I’m having a hard time with this month of a bloggy break.  You can tell. ;)  Maybe because early morning hours are my best think time these days and maybe because I’m a pretty open book, I thought I’d share the challenges of the morning.

Our air went out Friday with no one to fix it until Monday.  End of the world, right?!  Until we were sitting at breakfast Saturday morning complaining.  Matt, just back from Haiti, coyly remarked, “Aw, that’s just too bad.”  The irony woke us up.  He’s been in 97 degree weather in his house for months.  That not saying the temp in the sun.  And it dawned on us:  people all around the world don’t have air conditioning.

So last night when a camp arrived to find out about the no air situation, one man was more than a little miffed.  I saw my American self in him and our sense of entitlement.  I wanted to share my recent epiphany but thought he might not appreciate the perspective as sweat dripped from his nose.

And just this morning as I’m polishing my nails against my shirt over the lesson learned about my entitlement, I’m sulking over the fact my 3 month old woke me repeatedly since 4 a.m. leaving me unable to sleep while he finally drifts off.  Then I read this from an incredible blog of a mom who just brought home a beautiful boy from Ethiopia:

I once heard an adoptive mom say, “I feel sad for families who don’t get to experience this.” It’s hard. It’s trying. But, it’s the gospel. It’s what we were made for. I wasn’t made for manicures, vacations or even the luxury of a good night’s sleep. I was made to store my treasures in heaven and to shine Jesus out of my heart. After just 2 weeks of the hard stuff, I can totally see why people keep growing their families through adoption, why foster care families continue to love by giving their hearts away and why orphan care ministry staff work for little to nothing. Loving with His love and living through His power is addictive…it’s powerful. And there’s no other way I would want to live.

Ouch, in a good way.  So next time I’m complaining, you have my permission to pass me some perspective, please.  It may sting at first but, oh, how much better I am for it.  

Friday, July 9, 2010

A Quick Note

DSC09186Just a quick update from the Tegen three.  We got all the bags packed then made it to Michigan, a wedding and back home.  It’s a quiet summer at home now, and we adore it.  Tonight Matt Tegen gets back from Haiti for a two week stay and next week the pace picks up again for us with a few miscellaneous trips here and there.

Master Levi slept through the night twice in Michigan but almost as if to warn us again raising our hopes has slept terribly the last three nights.  So tonight, July 9th, he moves to his own room.  We considered taking away one of his 20 earned Chucke E. Cheese visits but opted for the move instead. :)  He’s such a blessing of a baby.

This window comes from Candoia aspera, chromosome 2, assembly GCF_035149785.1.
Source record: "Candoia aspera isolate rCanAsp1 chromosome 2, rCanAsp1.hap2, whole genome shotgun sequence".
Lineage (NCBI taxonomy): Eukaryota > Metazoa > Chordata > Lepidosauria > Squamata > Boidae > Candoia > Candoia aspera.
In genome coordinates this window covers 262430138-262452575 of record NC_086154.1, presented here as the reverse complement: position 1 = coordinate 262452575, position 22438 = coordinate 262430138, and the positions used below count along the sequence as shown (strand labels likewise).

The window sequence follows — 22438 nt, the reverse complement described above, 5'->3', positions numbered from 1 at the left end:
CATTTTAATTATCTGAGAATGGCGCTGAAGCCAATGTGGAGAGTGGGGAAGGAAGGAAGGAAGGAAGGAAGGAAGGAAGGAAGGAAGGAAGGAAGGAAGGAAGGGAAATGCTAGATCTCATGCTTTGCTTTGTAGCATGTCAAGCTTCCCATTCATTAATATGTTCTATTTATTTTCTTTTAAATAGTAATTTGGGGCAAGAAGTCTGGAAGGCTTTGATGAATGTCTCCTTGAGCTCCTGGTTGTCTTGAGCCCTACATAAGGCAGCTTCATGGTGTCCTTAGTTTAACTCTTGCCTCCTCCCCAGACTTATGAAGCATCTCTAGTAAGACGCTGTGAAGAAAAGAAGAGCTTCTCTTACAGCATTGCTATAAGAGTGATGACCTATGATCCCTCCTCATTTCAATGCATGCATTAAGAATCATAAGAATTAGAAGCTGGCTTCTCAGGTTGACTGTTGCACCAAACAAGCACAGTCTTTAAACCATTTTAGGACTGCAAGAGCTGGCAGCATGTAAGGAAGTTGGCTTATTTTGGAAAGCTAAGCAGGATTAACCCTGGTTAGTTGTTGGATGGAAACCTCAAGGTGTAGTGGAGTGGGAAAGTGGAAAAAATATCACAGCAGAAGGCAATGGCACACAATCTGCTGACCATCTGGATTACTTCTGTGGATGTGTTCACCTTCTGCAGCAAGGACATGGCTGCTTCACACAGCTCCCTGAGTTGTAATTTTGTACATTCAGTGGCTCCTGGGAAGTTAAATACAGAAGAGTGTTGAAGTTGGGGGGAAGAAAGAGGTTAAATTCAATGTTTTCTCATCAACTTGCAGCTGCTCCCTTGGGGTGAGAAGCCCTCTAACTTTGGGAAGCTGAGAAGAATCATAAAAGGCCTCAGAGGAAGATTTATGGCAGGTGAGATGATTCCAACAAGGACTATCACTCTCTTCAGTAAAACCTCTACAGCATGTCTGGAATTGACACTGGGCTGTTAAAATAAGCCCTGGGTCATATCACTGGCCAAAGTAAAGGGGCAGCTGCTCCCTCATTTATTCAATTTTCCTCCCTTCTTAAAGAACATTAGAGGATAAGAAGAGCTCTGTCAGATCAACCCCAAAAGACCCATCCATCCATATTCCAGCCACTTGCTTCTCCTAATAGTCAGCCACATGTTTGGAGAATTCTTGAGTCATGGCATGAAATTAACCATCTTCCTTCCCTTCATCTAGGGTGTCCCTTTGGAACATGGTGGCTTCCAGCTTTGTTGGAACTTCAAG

Now to wash and rewash and rewash cloth diapers, work on our anniverary books from Picaboo, read the baby whisperer’s advice on establishing a sleep routine, cook some wholesome meals and read some awesome blogs.

Hope your July is going well!


Saturday, June 26, 2010

Out of Focus

There's been silence here at Tegen Central because it's become apparent that it's high time for a little bloggy break. Amazing how so much time can be consumed perusing blogs, writing and rewriting posts mentally, planning pictures and documenting things just to record here. Three posts that were composed this week never made it to print, and I realized how much time they'd consumed. Honestly, right now my energy is needed elsewhere. So for the month of July things will be pretty quiet around here. By August priorities will hopefully be reset and allow for a few posts here and there. For now we'll leave you with some realities we're being confronted and challenged by. And I'll go get packing. We leave at 6 a.m. tomorrow for Michigan and somehow it's already 10:38 p.m.! : O

RADICAL from David Platt on Vimeo.

Tuesday, June 15, 2010


{Accountability demands follow-up.  Below you’ll see how it went yesterday.  Looks like I’ve already got today’s list…and probably tomorrow’s!}

Yesterday was one of those days.  An I-don’t-feel-good, don’t-want-my-parents-to-leave, get-nothing-done kind of days.  Those are allowed.  But today is a new day and even though I, Kelley, wrote out today’s goals, I need more accountability than that to get moving.  So for today I will….

fav picGet 64 ounces of water down